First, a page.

It operates out of two terminals – one with a storage capacity of 36,000 cubic metres near Matadi, the chief seaport in the country, and another in the industrial zone of Maluku, in Kinshasa, with a storage capacity of 22,000 cubic metres.
LP serves both suppliers and distributors of fuel. These include clients which bring tankers to its facilities and companies which operate refilling stations or consume petroleum products for their own operations. Kilinda also reveals that the company currently has 210 direct employees on its books.
“Both our terminals are designed to cater to a much-needed increase in fuel imports, imports which need to reach a level more in line with the increase of demand expressed in the western part of the country,” Kalinda explains. “LP has its own truck fleet and can deliver products to Kinshasa, Matadi, Kisangani, Ilebo and beyond – we are ready to go everywhere as long as the road is accessible, or the water is navigable.”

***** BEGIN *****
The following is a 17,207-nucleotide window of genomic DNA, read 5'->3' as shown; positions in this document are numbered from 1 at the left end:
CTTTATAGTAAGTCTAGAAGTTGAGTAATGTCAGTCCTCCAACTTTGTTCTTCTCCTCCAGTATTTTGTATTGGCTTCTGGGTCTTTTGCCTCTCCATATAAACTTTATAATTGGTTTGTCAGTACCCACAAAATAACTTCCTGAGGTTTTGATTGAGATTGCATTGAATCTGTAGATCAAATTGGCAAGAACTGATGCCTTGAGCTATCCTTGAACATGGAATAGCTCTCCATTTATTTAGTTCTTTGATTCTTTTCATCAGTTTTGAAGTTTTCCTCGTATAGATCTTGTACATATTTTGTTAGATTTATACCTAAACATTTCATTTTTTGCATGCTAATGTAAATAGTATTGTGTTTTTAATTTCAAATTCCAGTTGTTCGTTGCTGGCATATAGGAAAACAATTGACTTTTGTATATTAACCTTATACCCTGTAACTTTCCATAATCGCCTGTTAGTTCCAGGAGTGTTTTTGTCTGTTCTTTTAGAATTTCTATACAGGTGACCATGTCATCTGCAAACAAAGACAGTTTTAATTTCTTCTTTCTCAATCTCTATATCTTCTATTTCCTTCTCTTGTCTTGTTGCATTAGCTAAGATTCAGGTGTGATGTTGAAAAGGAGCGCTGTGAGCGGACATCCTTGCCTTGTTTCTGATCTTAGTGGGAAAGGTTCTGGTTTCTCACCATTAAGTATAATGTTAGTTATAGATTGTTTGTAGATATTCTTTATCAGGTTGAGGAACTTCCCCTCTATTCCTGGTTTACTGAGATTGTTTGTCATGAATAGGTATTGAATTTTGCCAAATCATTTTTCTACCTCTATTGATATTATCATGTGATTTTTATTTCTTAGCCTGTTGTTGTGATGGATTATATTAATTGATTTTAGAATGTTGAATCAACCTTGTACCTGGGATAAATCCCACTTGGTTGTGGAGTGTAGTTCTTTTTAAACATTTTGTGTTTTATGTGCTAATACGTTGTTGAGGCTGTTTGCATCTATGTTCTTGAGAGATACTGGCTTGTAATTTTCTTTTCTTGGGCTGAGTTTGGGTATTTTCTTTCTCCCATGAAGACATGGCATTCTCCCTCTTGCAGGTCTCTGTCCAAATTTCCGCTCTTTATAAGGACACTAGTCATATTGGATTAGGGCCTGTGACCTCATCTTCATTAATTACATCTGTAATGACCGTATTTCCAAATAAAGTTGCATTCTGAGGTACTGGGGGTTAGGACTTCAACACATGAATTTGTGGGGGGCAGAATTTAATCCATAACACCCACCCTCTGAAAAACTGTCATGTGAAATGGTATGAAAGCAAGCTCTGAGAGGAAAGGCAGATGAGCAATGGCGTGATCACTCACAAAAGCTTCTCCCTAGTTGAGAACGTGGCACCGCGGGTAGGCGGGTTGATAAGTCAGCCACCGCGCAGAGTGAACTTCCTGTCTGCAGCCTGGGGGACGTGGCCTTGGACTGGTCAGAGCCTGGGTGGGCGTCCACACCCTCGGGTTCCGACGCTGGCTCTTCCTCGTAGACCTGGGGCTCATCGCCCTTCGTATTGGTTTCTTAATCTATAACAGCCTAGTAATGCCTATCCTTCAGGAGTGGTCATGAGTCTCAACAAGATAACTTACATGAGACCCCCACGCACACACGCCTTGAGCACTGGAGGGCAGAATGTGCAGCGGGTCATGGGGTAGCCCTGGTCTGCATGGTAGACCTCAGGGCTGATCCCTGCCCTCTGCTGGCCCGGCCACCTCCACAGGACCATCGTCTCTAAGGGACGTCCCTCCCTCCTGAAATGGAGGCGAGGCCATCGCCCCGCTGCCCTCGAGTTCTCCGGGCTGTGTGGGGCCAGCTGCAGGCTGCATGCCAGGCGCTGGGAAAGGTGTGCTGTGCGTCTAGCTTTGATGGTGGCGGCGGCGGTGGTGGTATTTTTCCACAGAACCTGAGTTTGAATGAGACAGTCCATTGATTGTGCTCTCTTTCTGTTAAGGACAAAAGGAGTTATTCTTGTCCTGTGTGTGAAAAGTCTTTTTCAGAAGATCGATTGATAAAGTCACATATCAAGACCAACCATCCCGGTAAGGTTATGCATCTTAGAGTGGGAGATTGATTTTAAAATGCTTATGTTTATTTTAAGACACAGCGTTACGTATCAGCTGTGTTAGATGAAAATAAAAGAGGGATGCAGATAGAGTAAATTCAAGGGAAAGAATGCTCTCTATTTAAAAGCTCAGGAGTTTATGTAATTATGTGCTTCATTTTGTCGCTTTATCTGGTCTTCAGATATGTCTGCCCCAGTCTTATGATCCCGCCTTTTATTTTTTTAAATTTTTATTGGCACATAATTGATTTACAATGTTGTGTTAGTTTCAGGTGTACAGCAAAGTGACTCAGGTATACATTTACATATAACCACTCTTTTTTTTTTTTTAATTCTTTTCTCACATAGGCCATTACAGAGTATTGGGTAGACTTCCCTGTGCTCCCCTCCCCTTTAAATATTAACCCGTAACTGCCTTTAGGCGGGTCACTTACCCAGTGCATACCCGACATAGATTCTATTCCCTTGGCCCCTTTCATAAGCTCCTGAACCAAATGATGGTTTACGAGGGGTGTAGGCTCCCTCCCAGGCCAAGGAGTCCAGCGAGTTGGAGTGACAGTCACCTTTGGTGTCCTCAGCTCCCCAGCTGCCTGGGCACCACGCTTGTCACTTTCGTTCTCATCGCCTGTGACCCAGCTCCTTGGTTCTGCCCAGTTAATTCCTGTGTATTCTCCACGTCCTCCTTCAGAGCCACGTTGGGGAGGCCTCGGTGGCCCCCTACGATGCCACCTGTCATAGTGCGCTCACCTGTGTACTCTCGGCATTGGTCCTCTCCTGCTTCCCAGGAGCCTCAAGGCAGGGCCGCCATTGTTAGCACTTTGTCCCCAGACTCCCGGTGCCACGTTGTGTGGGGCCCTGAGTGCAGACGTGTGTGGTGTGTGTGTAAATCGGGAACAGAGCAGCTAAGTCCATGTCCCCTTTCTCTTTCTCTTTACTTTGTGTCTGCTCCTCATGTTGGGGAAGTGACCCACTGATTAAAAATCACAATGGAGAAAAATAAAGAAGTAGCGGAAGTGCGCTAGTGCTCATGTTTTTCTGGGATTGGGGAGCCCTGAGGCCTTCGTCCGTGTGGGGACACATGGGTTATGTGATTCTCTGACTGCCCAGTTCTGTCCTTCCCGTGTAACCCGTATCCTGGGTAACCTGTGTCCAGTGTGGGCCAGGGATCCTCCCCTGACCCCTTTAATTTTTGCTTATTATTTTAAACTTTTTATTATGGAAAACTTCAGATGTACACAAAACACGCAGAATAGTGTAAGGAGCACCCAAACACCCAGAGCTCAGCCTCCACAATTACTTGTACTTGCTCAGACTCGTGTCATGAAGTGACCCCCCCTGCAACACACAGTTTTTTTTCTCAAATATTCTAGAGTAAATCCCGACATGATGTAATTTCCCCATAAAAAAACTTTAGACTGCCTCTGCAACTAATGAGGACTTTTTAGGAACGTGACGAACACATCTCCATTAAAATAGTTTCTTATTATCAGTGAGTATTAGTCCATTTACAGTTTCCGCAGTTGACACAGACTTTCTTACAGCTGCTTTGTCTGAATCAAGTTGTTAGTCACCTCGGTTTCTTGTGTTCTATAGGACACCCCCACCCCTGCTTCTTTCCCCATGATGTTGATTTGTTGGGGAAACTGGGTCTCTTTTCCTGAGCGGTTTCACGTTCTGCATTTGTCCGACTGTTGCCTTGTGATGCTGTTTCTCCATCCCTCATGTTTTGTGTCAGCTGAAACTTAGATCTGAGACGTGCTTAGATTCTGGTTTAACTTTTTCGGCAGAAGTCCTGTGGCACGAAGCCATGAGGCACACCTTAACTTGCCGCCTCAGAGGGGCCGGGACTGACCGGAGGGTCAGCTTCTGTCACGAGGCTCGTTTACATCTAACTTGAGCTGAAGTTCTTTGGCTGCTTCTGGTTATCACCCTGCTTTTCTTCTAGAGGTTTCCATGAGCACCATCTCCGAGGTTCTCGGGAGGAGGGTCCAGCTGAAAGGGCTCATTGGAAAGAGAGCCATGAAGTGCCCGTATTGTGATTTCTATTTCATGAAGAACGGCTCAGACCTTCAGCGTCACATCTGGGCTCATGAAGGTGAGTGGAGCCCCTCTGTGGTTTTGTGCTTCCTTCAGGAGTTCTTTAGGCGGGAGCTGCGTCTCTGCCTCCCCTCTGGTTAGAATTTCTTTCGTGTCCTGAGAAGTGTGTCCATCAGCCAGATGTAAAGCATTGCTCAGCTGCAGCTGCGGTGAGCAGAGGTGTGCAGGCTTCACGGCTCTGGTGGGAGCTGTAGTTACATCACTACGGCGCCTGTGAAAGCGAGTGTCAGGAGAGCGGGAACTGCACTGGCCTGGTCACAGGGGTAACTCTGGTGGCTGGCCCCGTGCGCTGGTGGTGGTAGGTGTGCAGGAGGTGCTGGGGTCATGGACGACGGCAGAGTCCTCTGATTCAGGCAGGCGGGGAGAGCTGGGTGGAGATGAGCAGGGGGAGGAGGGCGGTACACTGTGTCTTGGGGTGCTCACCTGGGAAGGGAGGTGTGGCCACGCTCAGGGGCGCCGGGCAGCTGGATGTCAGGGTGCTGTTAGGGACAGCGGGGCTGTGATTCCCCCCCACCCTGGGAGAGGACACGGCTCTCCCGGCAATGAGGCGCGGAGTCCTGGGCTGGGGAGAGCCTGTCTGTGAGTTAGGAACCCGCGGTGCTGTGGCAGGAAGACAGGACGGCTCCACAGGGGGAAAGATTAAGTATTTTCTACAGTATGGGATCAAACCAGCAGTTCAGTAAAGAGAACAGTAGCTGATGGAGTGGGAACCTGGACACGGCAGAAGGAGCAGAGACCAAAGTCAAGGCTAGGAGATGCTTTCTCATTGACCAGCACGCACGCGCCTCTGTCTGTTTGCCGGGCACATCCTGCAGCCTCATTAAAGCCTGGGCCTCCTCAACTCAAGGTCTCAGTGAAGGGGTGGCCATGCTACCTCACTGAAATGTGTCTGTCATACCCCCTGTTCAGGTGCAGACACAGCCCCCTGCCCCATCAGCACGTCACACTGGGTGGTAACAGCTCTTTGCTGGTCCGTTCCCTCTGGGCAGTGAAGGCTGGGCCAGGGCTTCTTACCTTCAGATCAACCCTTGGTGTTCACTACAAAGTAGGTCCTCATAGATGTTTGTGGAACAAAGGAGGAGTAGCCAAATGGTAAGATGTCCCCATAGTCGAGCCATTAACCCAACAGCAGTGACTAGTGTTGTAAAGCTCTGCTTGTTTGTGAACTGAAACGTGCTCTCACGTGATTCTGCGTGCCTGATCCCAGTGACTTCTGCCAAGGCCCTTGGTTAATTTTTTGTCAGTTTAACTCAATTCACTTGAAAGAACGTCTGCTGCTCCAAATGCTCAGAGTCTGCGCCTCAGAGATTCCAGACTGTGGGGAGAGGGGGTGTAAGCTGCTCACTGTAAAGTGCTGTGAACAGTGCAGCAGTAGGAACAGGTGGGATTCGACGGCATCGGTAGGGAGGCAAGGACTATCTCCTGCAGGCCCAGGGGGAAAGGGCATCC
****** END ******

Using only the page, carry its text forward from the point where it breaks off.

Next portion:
Kilinda, despite spending more than four decades in the industry, entered the world of petroleum by chance.
He is an economist by education, sending his resume to various companies – one of them was an oil refinery firm called SOCIR, which called him in for an interview and test in Muanda, on the coast of the DRC.
“From there I was selected and started working as an intern, and slowly went up the job ladder all the way to the position of Refinery Director, a position I held for 14 years,” Kilinda recalls.
“I retired from SOCIR after 39 years of wonderful experience in the petroleum industry, but I wasn’t finished.